Saving The Welch Spaniel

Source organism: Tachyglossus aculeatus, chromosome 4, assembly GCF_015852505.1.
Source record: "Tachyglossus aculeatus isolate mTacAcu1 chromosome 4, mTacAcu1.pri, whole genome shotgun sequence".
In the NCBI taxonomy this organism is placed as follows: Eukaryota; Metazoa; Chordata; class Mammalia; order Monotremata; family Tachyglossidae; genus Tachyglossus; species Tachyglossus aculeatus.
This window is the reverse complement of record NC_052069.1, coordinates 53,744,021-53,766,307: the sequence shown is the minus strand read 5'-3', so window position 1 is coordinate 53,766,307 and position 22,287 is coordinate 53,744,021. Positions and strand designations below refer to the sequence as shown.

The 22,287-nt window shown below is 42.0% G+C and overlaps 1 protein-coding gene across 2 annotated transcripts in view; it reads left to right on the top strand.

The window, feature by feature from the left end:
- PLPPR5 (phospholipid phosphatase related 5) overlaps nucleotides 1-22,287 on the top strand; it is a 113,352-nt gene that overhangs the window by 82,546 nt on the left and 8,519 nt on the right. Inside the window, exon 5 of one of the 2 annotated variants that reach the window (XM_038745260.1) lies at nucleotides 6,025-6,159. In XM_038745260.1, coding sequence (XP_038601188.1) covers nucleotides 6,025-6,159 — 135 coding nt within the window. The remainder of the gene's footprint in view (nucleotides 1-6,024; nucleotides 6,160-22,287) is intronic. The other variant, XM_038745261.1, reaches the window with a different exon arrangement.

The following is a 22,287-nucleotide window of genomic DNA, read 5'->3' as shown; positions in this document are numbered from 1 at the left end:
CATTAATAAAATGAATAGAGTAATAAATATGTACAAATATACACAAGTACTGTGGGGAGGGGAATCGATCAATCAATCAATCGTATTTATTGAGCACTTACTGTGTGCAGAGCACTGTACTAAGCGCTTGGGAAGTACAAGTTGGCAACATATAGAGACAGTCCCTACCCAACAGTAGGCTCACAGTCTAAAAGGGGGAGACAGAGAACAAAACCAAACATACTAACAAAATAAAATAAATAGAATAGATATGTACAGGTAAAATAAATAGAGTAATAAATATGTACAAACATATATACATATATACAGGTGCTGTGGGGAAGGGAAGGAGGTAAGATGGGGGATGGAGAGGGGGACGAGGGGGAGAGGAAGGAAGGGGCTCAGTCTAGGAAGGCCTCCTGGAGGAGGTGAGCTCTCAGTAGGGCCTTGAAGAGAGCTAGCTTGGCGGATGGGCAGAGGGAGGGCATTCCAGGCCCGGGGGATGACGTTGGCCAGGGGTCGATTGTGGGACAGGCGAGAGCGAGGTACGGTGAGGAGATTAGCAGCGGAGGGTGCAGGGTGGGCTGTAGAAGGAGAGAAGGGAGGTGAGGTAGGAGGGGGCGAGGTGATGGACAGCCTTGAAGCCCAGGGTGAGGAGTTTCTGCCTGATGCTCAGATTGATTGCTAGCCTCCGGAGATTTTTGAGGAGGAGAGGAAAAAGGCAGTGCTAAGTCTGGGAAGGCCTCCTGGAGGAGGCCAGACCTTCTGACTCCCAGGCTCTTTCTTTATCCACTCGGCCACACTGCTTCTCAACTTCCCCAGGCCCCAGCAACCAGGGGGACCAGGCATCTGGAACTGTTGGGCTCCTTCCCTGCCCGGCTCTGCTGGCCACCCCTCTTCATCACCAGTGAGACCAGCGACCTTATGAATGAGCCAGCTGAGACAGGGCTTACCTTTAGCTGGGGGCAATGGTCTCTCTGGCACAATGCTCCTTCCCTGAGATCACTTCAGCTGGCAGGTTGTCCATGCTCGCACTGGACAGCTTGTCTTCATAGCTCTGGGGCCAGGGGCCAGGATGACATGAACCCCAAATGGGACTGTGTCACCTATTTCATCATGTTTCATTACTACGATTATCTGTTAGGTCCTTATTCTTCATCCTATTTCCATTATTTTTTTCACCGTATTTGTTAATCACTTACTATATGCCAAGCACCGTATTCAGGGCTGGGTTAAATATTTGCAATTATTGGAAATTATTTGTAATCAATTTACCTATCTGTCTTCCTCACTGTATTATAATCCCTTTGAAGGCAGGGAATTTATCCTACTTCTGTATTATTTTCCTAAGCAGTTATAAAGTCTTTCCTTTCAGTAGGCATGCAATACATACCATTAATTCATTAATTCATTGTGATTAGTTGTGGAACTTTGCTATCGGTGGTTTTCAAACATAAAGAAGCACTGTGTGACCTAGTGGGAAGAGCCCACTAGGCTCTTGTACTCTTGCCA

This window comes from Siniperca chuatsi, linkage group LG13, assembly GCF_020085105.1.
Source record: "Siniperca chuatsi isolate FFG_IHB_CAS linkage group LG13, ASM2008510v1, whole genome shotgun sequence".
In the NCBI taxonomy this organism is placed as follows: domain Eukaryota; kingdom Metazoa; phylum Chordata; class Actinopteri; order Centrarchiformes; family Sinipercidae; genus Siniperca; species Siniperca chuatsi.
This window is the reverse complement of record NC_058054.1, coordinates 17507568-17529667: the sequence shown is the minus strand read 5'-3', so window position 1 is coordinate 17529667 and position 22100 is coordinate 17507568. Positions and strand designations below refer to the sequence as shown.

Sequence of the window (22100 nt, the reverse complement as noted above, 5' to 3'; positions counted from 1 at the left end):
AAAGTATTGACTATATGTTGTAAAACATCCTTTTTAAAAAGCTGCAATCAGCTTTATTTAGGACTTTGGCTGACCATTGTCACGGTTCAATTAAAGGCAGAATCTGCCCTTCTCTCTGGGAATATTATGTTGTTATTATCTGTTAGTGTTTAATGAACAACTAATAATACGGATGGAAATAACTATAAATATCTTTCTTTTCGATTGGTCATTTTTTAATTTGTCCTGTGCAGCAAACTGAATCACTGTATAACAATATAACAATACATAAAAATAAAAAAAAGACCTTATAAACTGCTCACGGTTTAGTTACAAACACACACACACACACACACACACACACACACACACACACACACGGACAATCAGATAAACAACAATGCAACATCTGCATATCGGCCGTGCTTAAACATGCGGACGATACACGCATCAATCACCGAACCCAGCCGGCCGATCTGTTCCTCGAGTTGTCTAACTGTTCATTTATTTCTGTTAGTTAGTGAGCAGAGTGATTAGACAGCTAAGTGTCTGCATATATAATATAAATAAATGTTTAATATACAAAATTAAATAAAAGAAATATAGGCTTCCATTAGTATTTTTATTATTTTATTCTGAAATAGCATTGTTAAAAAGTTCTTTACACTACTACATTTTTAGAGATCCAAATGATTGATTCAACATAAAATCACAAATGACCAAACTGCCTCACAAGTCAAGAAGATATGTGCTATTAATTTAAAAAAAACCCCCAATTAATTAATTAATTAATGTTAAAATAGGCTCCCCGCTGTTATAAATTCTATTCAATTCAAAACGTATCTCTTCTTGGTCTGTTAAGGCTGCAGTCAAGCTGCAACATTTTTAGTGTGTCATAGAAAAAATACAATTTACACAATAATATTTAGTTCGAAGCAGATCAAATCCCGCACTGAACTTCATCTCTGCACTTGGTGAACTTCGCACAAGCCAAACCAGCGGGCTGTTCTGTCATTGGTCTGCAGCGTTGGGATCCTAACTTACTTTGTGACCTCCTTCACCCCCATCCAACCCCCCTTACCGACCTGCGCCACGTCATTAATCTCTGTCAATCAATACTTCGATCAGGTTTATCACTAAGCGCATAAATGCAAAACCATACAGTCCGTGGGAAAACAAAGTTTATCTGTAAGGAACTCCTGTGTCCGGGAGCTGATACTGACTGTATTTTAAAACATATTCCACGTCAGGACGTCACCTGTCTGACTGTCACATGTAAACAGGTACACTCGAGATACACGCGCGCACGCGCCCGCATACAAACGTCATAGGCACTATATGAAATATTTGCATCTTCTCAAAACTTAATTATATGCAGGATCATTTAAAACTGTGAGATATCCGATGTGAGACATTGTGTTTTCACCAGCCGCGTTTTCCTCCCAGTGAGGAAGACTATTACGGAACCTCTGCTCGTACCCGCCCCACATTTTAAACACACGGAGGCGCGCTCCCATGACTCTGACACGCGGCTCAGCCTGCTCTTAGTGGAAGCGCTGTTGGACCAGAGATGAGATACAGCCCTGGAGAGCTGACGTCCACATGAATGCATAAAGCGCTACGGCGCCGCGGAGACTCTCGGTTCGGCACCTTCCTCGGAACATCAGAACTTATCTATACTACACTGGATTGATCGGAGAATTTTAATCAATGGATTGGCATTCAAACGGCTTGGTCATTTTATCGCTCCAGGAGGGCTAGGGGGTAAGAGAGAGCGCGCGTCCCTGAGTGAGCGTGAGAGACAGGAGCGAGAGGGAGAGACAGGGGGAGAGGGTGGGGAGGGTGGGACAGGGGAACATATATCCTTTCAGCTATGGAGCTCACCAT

Stella Smythe had an ten-year-old female Welch Spaniel, Dorrie, who had been adopted from the animal shelter when she was 3 years old.  Dorrie had been lost and was left at the humane society by a good samaritan.  She came to the Smythes with a slight breathing difficulty, probably the result of a bout of pneumonia, but otherwise an active and adorable spaniel who followed Jim Smythe wherever he went on their property because he had been the one to pick her up from the shelter.  He was “her guy,” “her savior.”  By the time Dorrie had reached 10 years of age, the breathing difficulty had become more pronounced and ultimately became a concern of the family, who were not normally people who “ran to the vet” at with the slightest hang-nail.  But, on a Saturday, when Stella and Jim were both home from work for the weekend, it was determined that Dorrie’s laborious breathing had reached a point where a specialist needed to be consulted – perhaps, a breathing inhaler device supplied such as Stella, herself, used for her asthma.  Thus, Dorrie was taken into the emergency treatment center at the local California Veterinary Service (CVS).  Stella and Dorrie were seen by a female vet, Dr. Thrust, who, upon listening to Dorrie’s lungs and checking tongue and gums, proceeded to tell Stella that there was actually no hope, that Dorrie’s lung disease had reached final stages.  Thus, she, Dr. Thrust, would propose immediate hospitalization wherein Dorrie would be sedated, intubated and made more comfortable with her breathing.  Stella, who was a forthright individual and the daughter of a farmer, who, thus, was accustomed to caring for animals herself.  Thus, in response to Dr. Thrust’s no-consultation approach wit the client, pronounced that if Dorrie’s case was terminal, then she was taking her home to die where she would be with her beloved friends (3 other dogs) and family and her Jim, for sure.  Upon seeing a good-paying client start to walk out the door, the vet immediately “came apart” and started screaming at Dorrie, saying “YOU CAN’T DO THAT – YOU’RE KILLING YOUR DOG!!!”  And, other, more insistent imprecations.  Whereupon, Stella scooped Dorrie up in her arms and said, as they exited, “I’m not killing her; God is taking her – you said she was dying.  Thus I’m taking her home to do it in comfort, not poked and prodded, intubated and all measure of other horrible things at the end of her life.”  And, she did exactly that.  Dorrie lived for 3 more weeks, in the bosom of her family, with oxygen supplied to ease her breathing and hand-fed all her favorite foods by her family.  She died peacefully, held in the arms of her guy, Jim.

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